Tuesday, May 29, 2007

Greetings from Glacier Bay

I'm actually journalling from within Glacier Bay. That we actually have the technology, in this more or less unspoilt place -- where we can't even approach a glacier for fear of disturbing the seal pup birthing ground in front of it, where we whisper just for the majesty of it all -- that we've rigged up a satellite for internet access in these here parts seems almost sacrilege. Doesn't mean I'm not going to use it, though.

We hit Glacier Bay itself fairly early this morning. We've been joined by a National Park Ranger to tell us what's going on, and also a Tlingit dude as a "Cultural Interpreter." I dig the presence of the Tlingit dude. I think it's right that we have a native here who can give us a different perspective on the history of the place, as his peeps were here long before we were. On the other hand, we have not only been joined by a Tlingit dude, but also the Tlingit dude's supervisor, who is silently marking down every mistake Tlingit dude makes. I have a fairly good reason to believe a significant percentage of what Tlingit dude is telling us is whale poop, but I can't actually confirm it. I am told, however, that Tlingit dude's supervisor is scribbling away in the corner, inconspicuously marking down (but not correcting) every mistake made by Tlingit dude.

I've snapped a bunch of photos, but there's some level of photographic (and sensory) overload going on here. Big beautiful snowy mountain followed by big beautiful snowy mountain -- with an occasional distant shot of a glacier thrown in. We had some excitement a few minutes ago, as a whale unexpectedly made an appearance when we were stopped at the latest glacier. ("What kind of whale?" "A damn cold one.") The whale had the annoying habit of surfacing only when I'd put my camera down. I finally shut the damn thing off so that everyone else would get to see the whale.

I've not yet blogged about the people on this cruise. I don't know why -- I guess I'm afraid somebody will read something I've said about them before the cruise is over, which would be very uncomfortable-making. Let's just put it this way -- on the first day of the cruise, the captain made a point of telling everyone his age, so the passengers wouldn't be concerned that he was too young to actually have a license to pilot this thing. He's my age.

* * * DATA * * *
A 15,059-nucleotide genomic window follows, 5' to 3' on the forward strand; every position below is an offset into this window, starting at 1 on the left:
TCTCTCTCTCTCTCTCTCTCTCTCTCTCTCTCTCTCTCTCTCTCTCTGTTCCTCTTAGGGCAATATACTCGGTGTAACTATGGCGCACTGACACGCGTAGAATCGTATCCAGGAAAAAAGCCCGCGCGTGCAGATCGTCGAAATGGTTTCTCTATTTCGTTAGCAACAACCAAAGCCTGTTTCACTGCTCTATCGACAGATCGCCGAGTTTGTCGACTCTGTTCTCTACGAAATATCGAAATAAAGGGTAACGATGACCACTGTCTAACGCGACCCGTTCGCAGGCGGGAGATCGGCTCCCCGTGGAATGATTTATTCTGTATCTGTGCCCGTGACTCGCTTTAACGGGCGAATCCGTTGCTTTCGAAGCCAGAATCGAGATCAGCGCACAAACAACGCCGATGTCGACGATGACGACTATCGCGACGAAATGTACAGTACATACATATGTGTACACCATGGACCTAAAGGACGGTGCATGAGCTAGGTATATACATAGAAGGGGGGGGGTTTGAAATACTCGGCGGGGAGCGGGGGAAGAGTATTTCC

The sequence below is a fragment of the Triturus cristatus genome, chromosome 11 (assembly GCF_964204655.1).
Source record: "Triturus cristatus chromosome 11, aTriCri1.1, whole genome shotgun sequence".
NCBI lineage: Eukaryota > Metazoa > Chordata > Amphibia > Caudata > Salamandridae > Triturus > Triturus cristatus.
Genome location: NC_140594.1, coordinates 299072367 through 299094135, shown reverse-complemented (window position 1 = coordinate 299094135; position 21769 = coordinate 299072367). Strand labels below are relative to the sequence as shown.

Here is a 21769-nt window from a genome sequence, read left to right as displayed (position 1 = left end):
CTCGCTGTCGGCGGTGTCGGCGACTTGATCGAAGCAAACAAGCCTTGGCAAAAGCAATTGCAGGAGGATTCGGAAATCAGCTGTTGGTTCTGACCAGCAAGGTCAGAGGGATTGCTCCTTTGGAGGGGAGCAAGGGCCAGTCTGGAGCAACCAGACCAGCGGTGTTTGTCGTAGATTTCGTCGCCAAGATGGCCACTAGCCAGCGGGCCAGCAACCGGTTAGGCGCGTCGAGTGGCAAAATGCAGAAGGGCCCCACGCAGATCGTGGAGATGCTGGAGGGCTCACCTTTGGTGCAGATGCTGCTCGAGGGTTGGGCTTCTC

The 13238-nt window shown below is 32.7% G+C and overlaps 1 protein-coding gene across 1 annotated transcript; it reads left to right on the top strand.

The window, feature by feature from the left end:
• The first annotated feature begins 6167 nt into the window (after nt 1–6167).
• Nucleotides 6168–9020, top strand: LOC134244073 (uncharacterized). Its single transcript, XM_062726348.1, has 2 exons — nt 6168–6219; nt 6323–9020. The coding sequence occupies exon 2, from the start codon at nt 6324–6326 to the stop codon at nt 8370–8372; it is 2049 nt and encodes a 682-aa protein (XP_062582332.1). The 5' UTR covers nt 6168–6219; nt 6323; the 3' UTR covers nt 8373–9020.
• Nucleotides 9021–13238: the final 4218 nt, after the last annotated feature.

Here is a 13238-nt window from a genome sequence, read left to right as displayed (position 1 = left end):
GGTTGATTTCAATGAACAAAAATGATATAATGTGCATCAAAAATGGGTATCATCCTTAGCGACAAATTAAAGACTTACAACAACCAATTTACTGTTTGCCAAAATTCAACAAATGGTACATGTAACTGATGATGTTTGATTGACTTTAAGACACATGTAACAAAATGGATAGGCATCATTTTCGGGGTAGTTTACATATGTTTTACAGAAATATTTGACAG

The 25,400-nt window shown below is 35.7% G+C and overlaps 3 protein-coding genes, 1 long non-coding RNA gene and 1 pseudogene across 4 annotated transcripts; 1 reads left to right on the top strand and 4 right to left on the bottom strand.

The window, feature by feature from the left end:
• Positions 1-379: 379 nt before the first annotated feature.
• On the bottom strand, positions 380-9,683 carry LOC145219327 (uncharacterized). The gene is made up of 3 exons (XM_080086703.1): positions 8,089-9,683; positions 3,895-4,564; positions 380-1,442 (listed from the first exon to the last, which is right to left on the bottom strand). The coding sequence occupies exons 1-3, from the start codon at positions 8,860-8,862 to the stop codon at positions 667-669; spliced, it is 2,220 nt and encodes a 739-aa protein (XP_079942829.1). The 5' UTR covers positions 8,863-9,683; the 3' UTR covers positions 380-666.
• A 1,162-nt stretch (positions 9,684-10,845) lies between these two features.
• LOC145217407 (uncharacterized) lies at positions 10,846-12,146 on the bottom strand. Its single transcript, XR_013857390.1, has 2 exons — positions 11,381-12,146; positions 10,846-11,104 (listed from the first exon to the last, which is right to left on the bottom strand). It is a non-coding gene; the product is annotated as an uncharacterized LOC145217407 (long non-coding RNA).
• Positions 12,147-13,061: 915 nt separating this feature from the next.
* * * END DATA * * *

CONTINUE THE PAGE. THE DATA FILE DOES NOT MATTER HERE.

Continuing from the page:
He is, near as I can tell, the only one of this ship who is my age. The bulk of the visible crew -- the "Guest Services Representatives" (read: folks who clean your cabins and serve your food) all appear to be in their 20s, as do our "Exploration Leaders." Of the passengers, I would not say I'm single-handedly bringing down the average age -- there are about 8 to 10 "young people" who are likely also in their 20s, while most of the rest are either retired, or actively planning their first trips to the Social Security Office.

I haven't really gotten to know many of the rest of the passengers. I have all my meals with my folks (which I'd expected) but since we're taking all the same shore excursions, we've generally kept to ourselves rather than reaching out to chat with the others. Sure, there's a few couples who we've eaten with once or twice, but I'm hard pressed to remember their names or anything of significance about them. It isn't solely due to me and my folks forming our own little social circle -- it's more of this crowd being a less outgoing bunch.